Mandalas and fabric with vintage images formed a great deal of the finished product of Narah's journal. She used an extra-fine white Posca acrylic paint pen to draw most of the mandalas. To create the structures for the minor details in the designs, Narah used a combination of circle templates and a compass. More of her work can be found in Art Journaling Winter 2022.
TINA WALKER⎟ ART JOURNALING SPRING 2022
5. Junk Journal
The concept of a junk journal embraces the art of repurposing and upcycling found objects, transforming everyday ephemera and discarded items into visually captivating and eclectic works of art. From vintage postcards and fabric scraps to ticket stubs and newspaper clippings, a junk journal is like a treasure trove of memories and curiosities. When junk journaling, experiment with various collage techniques, adding layers of texture, color, and found objects to construct a visually rich and emotionally evocative journaling experience.
For instance, Tina Walker's first junk journal revolved around collage, with added paint, marks, and book text. She let the scraps tell the story and lead her where she wanted to go. Since the pieces were literally scraps and recycled bits, she didn't need to worry about using them. It was a stress-free way of using up and extending her supplies.
HOLLIE SAWYER⎟ ART JOURNALING WINTER 2023
6. Face-Themed Journal
Whether through realistic portraiture, stylized character sketches, or abstract interpretations of the human face, a face-themed journal explores the nuances of human emotion. With facial symbolism and metaphor, you can construct visual narratives that delve into themes of identity, introspection, and interpersonal connection.
This project of Elizabeth Tichvon drew inspiration from the 100-Day Project, in which people worldwide commit to 100 days of creativity. Elizabeth glued collage pieces onto a playing card using a matte medium. She then painted over the collage with white gesso. Once that had dried, she watercolored and outlined the portraits with a black pen, focusing on the darkest areas and shadows. Explore more of her 100-page journal in Art Journaling Winter 2023.
SNEHA ABHYANKAR⎟ ART JOURNALING SPRING 2023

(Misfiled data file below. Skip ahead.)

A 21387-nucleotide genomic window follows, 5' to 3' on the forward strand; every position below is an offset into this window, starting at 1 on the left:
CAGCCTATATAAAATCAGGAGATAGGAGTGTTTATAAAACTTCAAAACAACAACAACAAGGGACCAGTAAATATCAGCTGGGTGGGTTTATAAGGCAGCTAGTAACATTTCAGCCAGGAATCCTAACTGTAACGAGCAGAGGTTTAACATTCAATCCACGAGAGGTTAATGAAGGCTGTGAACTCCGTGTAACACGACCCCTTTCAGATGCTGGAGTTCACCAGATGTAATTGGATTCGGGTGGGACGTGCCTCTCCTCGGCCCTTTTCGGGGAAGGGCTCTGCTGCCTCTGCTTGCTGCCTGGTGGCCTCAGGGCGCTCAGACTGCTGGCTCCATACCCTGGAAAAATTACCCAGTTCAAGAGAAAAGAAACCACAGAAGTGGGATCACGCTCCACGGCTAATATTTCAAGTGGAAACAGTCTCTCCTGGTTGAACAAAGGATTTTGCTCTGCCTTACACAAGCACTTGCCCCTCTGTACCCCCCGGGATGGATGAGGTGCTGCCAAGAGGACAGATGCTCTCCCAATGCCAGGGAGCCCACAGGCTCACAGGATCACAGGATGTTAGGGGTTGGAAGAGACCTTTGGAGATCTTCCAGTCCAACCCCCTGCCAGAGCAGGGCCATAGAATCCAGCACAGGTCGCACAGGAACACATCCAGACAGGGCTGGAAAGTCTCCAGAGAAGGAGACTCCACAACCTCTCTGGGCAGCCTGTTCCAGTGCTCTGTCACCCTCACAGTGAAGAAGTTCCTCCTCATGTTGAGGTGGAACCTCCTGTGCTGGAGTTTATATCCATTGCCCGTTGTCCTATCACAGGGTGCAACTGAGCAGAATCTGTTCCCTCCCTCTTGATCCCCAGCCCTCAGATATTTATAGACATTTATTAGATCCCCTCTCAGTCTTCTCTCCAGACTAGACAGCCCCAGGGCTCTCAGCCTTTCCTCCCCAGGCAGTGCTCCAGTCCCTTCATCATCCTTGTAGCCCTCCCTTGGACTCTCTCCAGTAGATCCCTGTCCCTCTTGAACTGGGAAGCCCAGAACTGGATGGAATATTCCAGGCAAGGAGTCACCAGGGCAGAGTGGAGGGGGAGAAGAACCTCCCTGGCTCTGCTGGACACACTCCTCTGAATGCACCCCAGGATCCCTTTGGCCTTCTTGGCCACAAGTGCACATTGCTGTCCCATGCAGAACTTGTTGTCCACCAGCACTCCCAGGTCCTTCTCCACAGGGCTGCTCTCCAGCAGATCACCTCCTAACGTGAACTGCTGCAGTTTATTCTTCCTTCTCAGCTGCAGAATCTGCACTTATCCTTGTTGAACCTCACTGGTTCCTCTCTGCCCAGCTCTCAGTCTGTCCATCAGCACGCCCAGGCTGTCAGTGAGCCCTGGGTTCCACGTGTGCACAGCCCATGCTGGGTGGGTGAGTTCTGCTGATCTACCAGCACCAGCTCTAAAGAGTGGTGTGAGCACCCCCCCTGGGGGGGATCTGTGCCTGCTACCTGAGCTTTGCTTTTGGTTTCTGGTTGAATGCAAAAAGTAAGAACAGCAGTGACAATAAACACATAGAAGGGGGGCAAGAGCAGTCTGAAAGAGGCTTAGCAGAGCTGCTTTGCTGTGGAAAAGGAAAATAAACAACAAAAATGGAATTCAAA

7. Travel Diary
From intricate sketches of iconic landmarks to vivid watercolor depictions of breathtaking landscapes, a travel diary art journal encapsulates the essence of different cultures and destinations. To weave a compelling narrative, include photographs, ticket stubs, handwritten anecdotes, and other meaningful ephemera. Remember to adapt your approach to suit the mood and ambiance of each location.
"I like to capture personal and meaningful moments of my life in my art journals. My art journal serves as a visual diary of my life, with each spread dedicated to a specific day or memory. My spreads are inspired by the places I have visited, the big and small experiences that have shaped my life, and sometimes even places I dream of visiting." – Sneha Abhyankar.
KRISTIN PETERSON⎟ ART JOURNALING WINTER 2023
8. Miniature Journal
Miniature journals offer a unique and compact canvas for experimenting with various artistic techniques and themes, from micro paintings and intricate calligraphy to diminutive collages and ephemera. These journals exemplify the adage that "good things come in small packages." Because even within the confines of such a small-scale canvas, there are still abundant creative possibilities.
As per Kristin Peterson, her bite-sized journal was perfect for to-go journaling. The small size was also great for stealing a few minutes just for herself. Even on a busy day, it was easy for her to go to the studio, quickly glue a few pieces onto a page, and have a sense of creative accomplishment.
LYNNE MONCRIEFF⎟ ART JOURNALING WINTER 2021
9. Nature-Inspired Journal